“There is no such thing as society.” Margaret Thatcher said that. I often think about that quote, about what it means for a politician to say a thing like that, regardless of context, and have people cheer it on. If there’s no such thing as society, then what on earth was Thatcher running to lead? What on earth were the people cheering her on voting for? It’s particularly baffling when you take into account the hyper-patriotism that nearly always sits, unmolested, next to this way of thinking. There’s no society, but there is a nation that must be ruthlessly defended. I suppose the emphasis on gratuitous displays of military might reveal that it’s just about power. There’s also access to the rooms where members of the club skim off the top to consider. None of that has anything to do with a real notion of society or collective well-being.
Our lives are interconnected. We rely on each other. We have duties to each other. These connections and obligations are what create functional societies. Co-operation. Solidarity. A sense of collective responsibility. These values aren’t utopian ideals to be sneered at. They are essential to our survival as a species. So are public goods like properly functioning, readily accessible health care. Truth-telling and diligent competence are also vitally important. There come times in human history when all the carnival barking, jazz hands, smoke and mirrors, and other distractions that drive so much of our discourse collapse in on themselves. The snake oil salesmen are revealed. This is one of those moments.
You can’t bully a virus. You can’t con or gaslight death. Lies are ineffective against contagion. Magical thinking and notions of exceptionalism provide no shield. Confronting widespread disease and illness, like any test of leadership, requires humility as well as care and expertise. Disaster follows when these values are jettisoned. Boris Johnson’s government is taking the nihilistic cruelty of Thatcher’s “What society?” philosophy to its logical conclusion. The British government’s “plan” to deal with the coronavirus outbreak is to let the disease burn through the population to create herd immunity. Our societies gained and maintain herd immunity from a large number of pathogens through intensive vaccination programs, not from letting measles, smallpox, etc. run rampant. The British government’s position is staggeringly stupid. It’s also evil. Huge numbers of vulnerable people will die.
Across the Atlantic, the response to the pandemic in the United States has been bungled spectacularly. There is woefully insufficient testing, no leadership at the federal level, and misinformation and outright lies coming from the Trump administration. Much of it is incompetence, but, similar to what’s unfolding in Britain, it is also about choices. The decision not to allow states to use Medicaid for their coronavirus response demonstrates the stonehearted callousness at work. At its root, these decisions come down to whether or not the people making them believe in the concept of society.
Many of our societies reward narcissistic behavior. It is often packaged as “toughness” or “ambition” or “grit.” Winning is all that matters. Humility, self-reflection, and compassion are devalued or outright derided. Winners to exalt create a necessary class of losers. Those losers are poor. They don’t have health insurance. They are often hungry and lack access to proper shelter. They are at the bottom of an economic system that treats them as disposable. The notion of being bound to them is anathema to the winners, whose wealth sequesters them from most of the problems of people struggling economically. Even so, without the rest of us healthy and able to move relatively freely, the stock markets are crashing. It’s worth it to consider: How much of that has to do with the real value of underlying assets, and how much of it is the panic of a handful of people who fear their wealth hoarding plans have hit a snag? How much hotly debated activity affecting The Economy™ should be happening adjacent to a Las Vegas sports book? With no demand for flights, airlines are being hammered worse than they were after 911. Major events have been canceled internationally. Sports leagues are on hiatus. Italy and Norway are on lockdown. Much other economic activity will collapse as people in countries all over the world confine themselves to their homes to prevent the spread of the virus.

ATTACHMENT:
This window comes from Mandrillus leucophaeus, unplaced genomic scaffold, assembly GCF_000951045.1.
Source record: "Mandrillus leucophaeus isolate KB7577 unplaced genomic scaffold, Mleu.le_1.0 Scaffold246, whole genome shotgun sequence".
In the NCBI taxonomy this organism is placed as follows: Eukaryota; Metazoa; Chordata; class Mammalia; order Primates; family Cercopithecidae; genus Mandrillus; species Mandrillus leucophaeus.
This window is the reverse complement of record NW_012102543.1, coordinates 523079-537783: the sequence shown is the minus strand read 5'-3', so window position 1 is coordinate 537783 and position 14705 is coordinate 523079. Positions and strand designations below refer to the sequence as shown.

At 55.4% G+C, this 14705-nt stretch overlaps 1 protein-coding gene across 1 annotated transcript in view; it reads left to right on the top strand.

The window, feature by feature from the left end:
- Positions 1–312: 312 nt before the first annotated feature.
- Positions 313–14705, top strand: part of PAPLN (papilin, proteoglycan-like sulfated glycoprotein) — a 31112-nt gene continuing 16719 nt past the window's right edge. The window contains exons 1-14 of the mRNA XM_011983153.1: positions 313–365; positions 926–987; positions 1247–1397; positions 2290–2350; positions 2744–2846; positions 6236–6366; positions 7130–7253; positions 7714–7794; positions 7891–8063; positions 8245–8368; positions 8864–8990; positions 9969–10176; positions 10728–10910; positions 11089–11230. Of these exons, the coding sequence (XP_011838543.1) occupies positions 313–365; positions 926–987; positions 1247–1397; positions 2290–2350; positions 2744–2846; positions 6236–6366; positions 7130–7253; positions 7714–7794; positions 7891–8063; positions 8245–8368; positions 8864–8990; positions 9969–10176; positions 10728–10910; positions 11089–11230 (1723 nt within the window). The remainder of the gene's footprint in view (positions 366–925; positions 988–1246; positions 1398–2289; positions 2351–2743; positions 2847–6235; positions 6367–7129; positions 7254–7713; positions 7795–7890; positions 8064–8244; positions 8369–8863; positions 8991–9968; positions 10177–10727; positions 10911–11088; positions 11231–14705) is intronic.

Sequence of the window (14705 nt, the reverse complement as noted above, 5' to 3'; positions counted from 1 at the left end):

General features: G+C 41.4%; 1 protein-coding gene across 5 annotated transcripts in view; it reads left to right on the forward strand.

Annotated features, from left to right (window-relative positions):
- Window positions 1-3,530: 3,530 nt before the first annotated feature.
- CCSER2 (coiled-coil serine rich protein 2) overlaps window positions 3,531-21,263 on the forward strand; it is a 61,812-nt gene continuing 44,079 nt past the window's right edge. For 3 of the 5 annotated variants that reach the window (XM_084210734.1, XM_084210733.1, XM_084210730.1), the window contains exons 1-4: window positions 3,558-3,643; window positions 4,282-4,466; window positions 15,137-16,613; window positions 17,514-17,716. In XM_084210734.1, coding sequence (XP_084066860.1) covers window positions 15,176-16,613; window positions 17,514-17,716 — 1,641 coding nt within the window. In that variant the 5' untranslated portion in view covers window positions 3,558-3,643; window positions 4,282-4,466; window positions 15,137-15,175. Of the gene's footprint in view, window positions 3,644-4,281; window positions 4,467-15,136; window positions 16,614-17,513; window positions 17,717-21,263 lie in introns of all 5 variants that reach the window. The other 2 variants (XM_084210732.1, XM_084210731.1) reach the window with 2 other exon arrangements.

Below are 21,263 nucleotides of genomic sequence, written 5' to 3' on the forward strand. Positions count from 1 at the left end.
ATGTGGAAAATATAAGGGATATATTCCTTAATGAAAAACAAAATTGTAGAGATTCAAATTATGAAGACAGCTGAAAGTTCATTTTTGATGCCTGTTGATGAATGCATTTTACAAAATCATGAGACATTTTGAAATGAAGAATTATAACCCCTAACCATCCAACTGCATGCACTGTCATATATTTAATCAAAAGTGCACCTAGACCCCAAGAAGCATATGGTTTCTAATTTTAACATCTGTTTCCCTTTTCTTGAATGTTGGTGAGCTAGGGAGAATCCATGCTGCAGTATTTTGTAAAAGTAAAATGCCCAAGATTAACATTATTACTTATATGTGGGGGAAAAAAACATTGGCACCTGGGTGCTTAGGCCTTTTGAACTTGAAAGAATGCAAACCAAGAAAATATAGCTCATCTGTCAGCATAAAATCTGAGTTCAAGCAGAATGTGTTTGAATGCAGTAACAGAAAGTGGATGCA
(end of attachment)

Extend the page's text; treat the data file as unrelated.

World leaders and influential people are testing positive for coronavirus or have been in close contact with people who have. The virus is highly transmissible, including by people who are asymptomatic, and it’s made its way into the halls of power. One of the most troubling things about the response to the pandemic the United States was the dismissiveness about it from the Trump administration and Republican lawmakers. There was a sneering way it was being shrugged off or even described as a hoax. I think they all thought they were safe. They weren’t. Some of them are among the infected now. The magical thinking that drives exceptionalism is a poison pill. It destroys the thing it exalts, because it divorces the holder of the beliefs from reality. The resulting bad judgment always creates a chain of events that ends badly.
The novel coronavirus pandemic is revealing the notion of rugged individuals conquering all on their own to be an elaborate fantasy. There is a society buttressing them. If that society collapses, if a world of societies collapses, there’s nothing to climb but piles of rubble and heaps of ash. It’s not so easy right now to conjure the rest of us away in service to grasping selfishness. We exist. Society exists. The fates of the ones who believe themselves to be masters of the universe are bound to ours whether they want to accept it or not.